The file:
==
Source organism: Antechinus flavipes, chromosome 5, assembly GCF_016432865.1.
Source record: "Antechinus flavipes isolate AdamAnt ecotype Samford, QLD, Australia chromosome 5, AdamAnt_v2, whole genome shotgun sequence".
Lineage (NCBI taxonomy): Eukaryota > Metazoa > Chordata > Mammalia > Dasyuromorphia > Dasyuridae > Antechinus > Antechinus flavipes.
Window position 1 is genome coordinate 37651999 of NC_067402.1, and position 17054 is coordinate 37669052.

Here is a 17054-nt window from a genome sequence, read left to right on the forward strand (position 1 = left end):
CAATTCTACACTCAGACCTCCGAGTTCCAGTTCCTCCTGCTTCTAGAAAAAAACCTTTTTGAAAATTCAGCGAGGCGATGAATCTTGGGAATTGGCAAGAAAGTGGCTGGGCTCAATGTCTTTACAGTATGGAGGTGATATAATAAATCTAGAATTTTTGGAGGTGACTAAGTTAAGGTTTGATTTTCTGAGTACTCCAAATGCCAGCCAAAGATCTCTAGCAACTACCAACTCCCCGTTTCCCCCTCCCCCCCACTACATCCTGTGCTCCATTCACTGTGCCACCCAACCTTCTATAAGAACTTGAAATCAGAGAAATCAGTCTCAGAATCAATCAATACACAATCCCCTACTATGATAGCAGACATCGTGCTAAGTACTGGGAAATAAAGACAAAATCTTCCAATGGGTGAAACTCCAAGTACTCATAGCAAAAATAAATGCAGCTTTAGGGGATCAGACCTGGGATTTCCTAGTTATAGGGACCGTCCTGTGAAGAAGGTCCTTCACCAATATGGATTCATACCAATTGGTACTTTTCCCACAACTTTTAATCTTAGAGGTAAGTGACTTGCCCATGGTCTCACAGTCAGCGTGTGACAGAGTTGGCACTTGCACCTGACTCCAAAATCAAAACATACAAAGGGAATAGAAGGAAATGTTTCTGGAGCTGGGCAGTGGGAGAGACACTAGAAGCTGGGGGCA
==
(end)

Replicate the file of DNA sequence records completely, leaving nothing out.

Source organism: Antechinus flavipes, chromosome 5, assembly GCF_016432865.1.
Source record: "Antechinus flavipes isolate AdamAnt ecotype Samford, QLD, Australia chromosome 5, AdamAnt_v2, whole genome shotgun sequence".
Lineage (NCBI taxonomy): Eukaryota > Metazoa > Chordata > Mammalia > Dasyuromorphia > Dasyuridae > Antechinus > Antechinus flavipes.
Window position 1 is genome coordinate 37651999 of NC_067402.1, and position 17054 is coordinate 37669052.

Here is a 17054-nt window from a genome sequence, read left to right on the forward strand (position 1 = left end):
CAATTCTACACTCAGACCTCCGAGTTCCAGTTCCTCCTGCTTCTAGAAAAAAACCTTTTTGAAAATTCAGCGAGGCGATGAATCTTGGGAATTGGCAAGAAAGTGGCTGGGCTCAATGTCTTTACAGTATGGAGGTGATATAATAAATCTAGAATTTTTGGAGGTGACTAAGTTAAGGTTTGATTTTCTGAGTACTCCAAATGCCAGCCAAAGATCTCTAGCAACTACCAACTCCCCGTTTCCCCCTCCCCCCCACTACATCCTGTGCTCCATTCACTGTGCCACCCAACCTTCTATAAGAACTTGAAATCAGAGAAATCAGTCTCAGAATCAATCAATACACAATCCCCTACTATGATAGCAGACATCGTGCTAAGTACTGGGAAATAAAGACAAAATCTTCCAATGGGTGAAACTCCAAGTACTCATAGCAAAAATAAATGCAGCTTTAGGGGATCAGACCTGGGATTTCCTAGTTATAGGGACCGTCCTGTGAAGAAGGTCCTTCACCAATATGGATTCATACCAATTGGTACTTTTCCCACAACTTTTAATCTTAGAGGTAAGTGACTTGCCCATGGTCTCACAGTCAGCGTGTGACAGAGTTGGCACTTGCACCTGACTCCAAAATCAAAACATACAAAGGGAATAGAAGGAAATGTTTCTGGAGCTGGGCAGTGGGAGAGACACTAGAAGCTGGGGGCA